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3 Tips for Deploying Mac Devices in the Enterprise

  David Fafel     Nov 14, 2019

Mac Devices enterprise Deploying Mac introduces several “new” concepts for how to effectively provision and support the devices. Apple methods are different from traditional methods, such as those used in Windows environments, and therefore must be well-understood.

To help your IT team improve operational processes associated with managing Mac devices, this blog post highlights three tips for a smooth and successful deployment. We’ll also explore the tools and skillsets that can empower IT teams to provision and support the devices securely and efficiently—while delivering the best possible experience for end users.

1. Provisioning New Mac Laptops

An IDG Research poll found that 43% of IT decision makers feel their companies need to improve the efficiency of their Apple device management strategies. (Source IDG Research commissioned by WEI, March 2019) Most IT teams are accustomed to provisioning Windows devices. However, provisioning Mac devices is quite different. In a Windows environment, IT either wipes the devices and lays down a captured OS, or uses a thin-provisioning model. With Apple devices, these methods are not easy to achieve and therefore, not desirable. That’s because modern Macs include security features that can prohibit the devices from booting to network volumes or external drives to initiate an imaging process. In addition, some Mac models may include special drivers to help manage parts of the hardware, which can be difficult to capture in a traditional imaging workflow. While it is possible to work around these security features, it is often a multi-step process that is not considered best practice.

To overcome these issues, Apple provides a process that makes Mac provisioning easier—the Device Enrollment Program (DEP). Devices are registered into the program by the Mac reseller, and the company that purchases the Mac devices can access the program using Apple Business Manager, which runs in the cloud. Through Apple Business Manager, IT can register the serial numbers and enroll the devices in a Mobile Device Management (MDM) tool. In the MDM tool, IT sets up configuration profiles, which include the settings for the device as well as the user according to the designated user group. These settings might indicate, for example, which applications users should see on their desktop. The settings can also help devices auto-connect to a secure Wi-Fi access point and designate the level of security access for each user.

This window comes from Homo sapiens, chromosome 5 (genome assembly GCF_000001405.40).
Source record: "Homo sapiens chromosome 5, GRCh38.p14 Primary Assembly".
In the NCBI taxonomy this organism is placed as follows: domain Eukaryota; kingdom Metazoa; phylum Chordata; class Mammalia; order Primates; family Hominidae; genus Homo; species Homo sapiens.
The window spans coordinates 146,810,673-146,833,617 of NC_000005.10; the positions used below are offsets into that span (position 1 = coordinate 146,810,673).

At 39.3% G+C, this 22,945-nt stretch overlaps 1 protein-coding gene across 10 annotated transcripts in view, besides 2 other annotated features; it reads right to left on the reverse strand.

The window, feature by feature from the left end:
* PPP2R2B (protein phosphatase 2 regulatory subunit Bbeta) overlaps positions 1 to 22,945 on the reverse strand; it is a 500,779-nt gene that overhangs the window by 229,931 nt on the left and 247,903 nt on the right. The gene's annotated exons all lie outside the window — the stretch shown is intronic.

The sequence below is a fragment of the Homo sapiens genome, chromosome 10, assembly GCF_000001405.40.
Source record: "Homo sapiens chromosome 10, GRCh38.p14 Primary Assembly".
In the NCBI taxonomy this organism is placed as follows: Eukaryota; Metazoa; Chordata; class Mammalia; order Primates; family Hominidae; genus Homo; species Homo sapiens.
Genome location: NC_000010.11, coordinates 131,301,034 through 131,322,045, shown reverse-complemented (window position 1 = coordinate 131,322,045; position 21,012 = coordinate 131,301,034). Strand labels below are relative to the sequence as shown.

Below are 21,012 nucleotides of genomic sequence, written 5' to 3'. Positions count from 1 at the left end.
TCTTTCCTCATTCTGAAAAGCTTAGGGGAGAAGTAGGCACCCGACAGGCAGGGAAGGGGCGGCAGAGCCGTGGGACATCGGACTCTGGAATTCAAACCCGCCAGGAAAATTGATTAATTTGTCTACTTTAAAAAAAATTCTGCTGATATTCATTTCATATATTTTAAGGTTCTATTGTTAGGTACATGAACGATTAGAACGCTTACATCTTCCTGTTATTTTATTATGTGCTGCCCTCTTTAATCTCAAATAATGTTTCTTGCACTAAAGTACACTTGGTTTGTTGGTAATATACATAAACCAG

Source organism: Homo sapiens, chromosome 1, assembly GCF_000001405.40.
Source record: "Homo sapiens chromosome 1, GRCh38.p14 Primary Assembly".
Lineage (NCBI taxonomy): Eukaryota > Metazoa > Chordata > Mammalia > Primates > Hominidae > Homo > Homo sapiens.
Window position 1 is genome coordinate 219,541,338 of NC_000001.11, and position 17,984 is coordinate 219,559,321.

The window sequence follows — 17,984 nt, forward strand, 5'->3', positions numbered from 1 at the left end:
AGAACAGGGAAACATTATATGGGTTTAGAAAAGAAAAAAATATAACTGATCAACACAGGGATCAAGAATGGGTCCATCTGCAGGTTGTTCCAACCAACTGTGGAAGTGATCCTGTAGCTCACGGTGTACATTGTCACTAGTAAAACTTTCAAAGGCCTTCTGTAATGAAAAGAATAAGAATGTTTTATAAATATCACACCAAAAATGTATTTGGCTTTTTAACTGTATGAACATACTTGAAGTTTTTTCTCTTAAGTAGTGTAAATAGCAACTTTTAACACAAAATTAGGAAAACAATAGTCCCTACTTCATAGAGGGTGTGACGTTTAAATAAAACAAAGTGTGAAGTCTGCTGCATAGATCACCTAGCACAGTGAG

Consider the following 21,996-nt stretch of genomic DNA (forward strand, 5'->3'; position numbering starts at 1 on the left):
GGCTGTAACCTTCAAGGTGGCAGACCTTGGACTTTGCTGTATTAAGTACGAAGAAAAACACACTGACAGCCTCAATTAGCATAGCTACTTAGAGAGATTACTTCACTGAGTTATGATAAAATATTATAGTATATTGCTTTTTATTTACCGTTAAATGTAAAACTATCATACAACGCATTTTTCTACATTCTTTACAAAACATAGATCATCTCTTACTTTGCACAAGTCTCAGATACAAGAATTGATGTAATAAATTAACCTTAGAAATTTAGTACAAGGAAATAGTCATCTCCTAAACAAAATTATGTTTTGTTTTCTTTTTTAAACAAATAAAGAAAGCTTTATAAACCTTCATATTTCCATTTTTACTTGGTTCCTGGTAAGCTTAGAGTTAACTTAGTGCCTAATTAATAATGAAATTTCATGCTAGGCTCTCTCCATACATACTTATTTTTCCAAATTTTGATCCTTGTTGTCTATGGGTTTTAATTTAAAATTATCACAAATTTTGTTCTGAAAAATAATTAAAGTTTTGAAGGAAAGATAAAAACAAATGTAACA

When end users boot their device and connect to the internet, their device serial number is picked up by Apple. Apple Business Manager then redirects the device to the organization’s MDM tool so devices can be enrolled into the MDM and automatically receive their designated applications and configuration settings. This Apple provisioning method uses the operating system that is pre-loaded on the Mac devices, rather than wiping them clean. Because the MDM installs the applications and the settings to the devices via the Apple cloud, end users can start working immediately without IT having to physically touch their laptop.

If preferred, IT has the option to handle the devices, enroll them, and execute the downloads for applications and configuration profiles on behalf of end users. The IT team can then verify that the configurations work before delivering the devices, and employees can log in to start using their machines right away.

2. Securing Devices and Authenticating Users

For Mac security, two-factor authentication is the primary solution. There are two methods that go beyond requiring people to enter their user names and passwords.

  • Sending users a code via text message that they have to enter to gain access
  • Giving users a thumb drive that they must plug into their devices

Without either the code or the thumb drive, users cannot log in and authenticate their identity.

For user identity services, Active Directory is the primary tool in Windows environments, and it can also be used for Mac laptops added to the network. IT can bind the Mac devices to Active Directory so people can log into their devices with their local user name and password. This set-up is handy when users need to move back-and-forth from an Apple application and a Windows application, such as Microsoft Outlook, which Mac users may rely on for email. With one set of credentials for both systems, end users can work more efficiently.

However, many companies are moving away from this approach because Mac devices often perform better when not joined to Active Directory. Under certain circumstances, there may be password synchronization issues that prevent users from getting into their systems and doing their jobs. This also causes IT to get involved and spend valuable time resolving the issue.